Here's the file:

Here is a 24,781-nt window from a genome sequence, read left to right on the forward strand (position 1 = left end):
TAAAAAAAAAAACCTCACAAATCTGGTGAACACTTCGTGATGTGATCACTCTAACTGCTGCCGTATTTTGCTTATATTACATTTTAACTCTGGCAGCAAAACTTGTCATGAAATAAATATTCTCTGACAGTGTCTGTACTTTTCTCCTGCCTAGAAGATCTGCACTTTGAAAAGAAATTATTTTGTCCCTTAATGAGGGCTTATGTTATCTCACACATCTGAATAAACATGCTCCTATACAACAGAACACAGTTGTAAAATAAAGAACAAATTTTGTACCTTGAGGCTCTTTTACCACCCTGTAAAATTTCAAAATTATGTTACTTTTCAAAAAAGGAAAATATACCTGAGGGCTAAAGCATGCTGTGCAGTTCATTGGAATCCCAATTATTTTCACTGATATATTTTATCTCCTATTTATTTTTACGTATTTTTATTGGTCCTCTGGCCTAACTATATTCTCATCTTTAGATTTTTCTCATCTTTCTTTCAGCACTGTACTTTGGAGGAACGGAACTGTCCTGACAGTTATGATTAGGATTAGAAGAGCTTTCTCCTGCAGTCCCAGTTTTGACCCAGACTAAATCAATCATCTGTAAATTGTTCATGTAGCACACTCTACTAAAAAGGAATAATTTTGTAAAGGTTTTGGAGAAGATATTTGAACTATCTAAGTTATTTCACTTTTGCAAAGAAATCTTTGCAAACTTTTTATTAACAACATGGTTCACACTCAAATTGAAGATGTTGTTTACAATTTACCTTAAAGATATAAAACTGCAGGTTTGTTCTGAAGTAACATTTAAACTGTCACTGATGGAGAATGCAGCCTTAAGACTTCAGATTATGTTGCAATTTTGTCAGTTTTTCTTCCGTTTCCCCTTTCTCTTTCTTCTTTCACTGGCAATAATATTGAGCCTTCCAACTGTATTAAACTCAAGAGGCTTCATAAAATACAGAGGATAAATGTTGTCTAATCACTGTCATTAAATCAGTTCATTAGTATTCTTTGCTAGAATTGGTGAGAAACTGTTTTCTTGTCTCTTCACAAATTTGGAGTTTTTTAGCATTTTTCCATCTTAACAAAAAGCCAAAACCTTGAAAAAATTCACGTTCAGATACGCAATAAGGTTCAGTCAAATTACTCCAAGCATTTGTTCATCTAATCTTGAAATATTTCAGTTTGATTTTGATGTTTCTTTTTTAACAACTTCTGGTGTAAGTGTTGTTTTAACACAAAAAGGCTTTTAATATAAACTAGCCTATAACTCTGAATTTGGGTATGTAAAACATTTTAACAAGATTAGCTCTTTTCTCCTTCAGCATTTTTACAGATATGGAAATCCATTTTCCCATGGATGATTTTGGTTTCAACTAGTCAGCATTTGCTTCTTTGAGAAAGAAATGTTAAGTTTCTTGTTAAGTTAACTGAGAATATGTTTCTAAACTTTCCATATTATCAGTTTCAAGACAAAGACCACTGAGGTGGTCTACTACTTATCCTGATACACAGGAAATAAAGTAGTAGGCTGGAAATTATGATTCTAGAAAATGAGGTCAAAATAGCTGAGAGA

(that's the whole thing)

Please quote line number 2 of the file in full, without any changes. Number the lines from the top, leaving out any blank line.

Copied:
TAAAAAAAAAAACCTCACAAATCTGGTGAACACTTCGTGATGTGATCACTCTAACTGCTGCCGTATTTTGCTTATATTACATTTTAACTCTGGCAGCAAAACTTGTCATGAAATAAATATTCTCTGACAGTGTCTGTACTTTTCTCCTGCCTAGAAGATCTGCACTTTGAAAAGAAATTATTTTGTCCCTTAATGAGGGCTTATGTTATCTCACACATCTGAATAAACATGCTCCTATACAACAGAACACAGTTGTAAAATAAAGAACAAATTTTGTACCTTGAGGCTCTTTTACCACCCTGTAAAATTTCAAAATTATGTTACTTTTCAAAAAAGGAAAATATACCTGAGGGCTAAAGCATGCTGTGCAGTTCATTGGAATCCCAATTATTTTCACTGATATATTTTATCTCCTATTTATTTTTACGTATTTTTATTGGTCCTCTGGCCTAACTATATTCTCATCTTTAGATTTTTCTCATCTTTCTTTCAGCACTGTACTTTGGAGGAACGGAACTGTCCTGACAGTTATGATTAGGATTAGAAGAGCTTTCTCCTGCAGTCCCAGTTTTGACCCAGACTAAATCAATCATCTGTAAATTGTTCATGTAGCACACTCTACTAAAAAGGAATAATTTTGTAAAGGTTTTGGAGAAGATATTTGAACTATCTAAGTTATTTCACTTTTGCAAAGAAATCTTTGCAAACTTTTTATTAACAACATGGTTCACACTCAAATTGAAGATGTTGTTTACAATTTACCTTAAAGATATAAAACTGCAGGTTTGTTCTGAAGTAACATTTAAACTGTCACTGATGGAGAATGCAGCCTTAAGACTTCAGATTATGTTGCAATTTTGTCAGTTTTTCTTCCGTTTCCCCTTTCTCTTTCTTCTTTCACTGGCAATAATATTGAGCCTTCCAACTGTATTAAACTCAAGAGGCTTCATAAAATACAGAGGATAAATGTTGTCTAATCACTGTCATTAAATCAGTTCATTAGTATTCTTTGCTAGAATTGGTGAGAAACTGTTTTCTTGTCTCTTCACAAATTTGGAGTTTTTTAGCATTTTTCCATCTTAACAAAAAGCCAAAACCTTGAAAAAATTCACGTTCAGATACGCAATAAGGTTCAGTCAAATTACTCCAAGCATTTGTTCATCTAATCTTGAAATATTTCAGTTTGATTTTGATGTTTCTTTTTTAACAACTTCTGGTGTAAGTGTTGTTTTAACACAAAAAGGCTTTTAATATAAACTAGCCTATAACTCTGAATTTGGGTATGTAAAACATTTTAACAAGATTAGCTCTTTTCTCCTTCAGCATTTTTACAGATATGGAAATCCATTTTCCCATGGATGATTTTGGTTTCAACTAGTCAGCATTTGCTTCTTTGAGAAAGAAATGTTAAGTTTCTTGTTAAGTTAACTGAGAATATGTTTCTAAACTTTCCATATTATCAGTTTCAAGACAAAGACCACTGAGGTGGTCTACTACTTATCCTGATACACAGGAAATAAAGTAGTAGGCTGGAAATTATGATTCTAGAAAATGAGGTCAAAATAGCTGAGAGA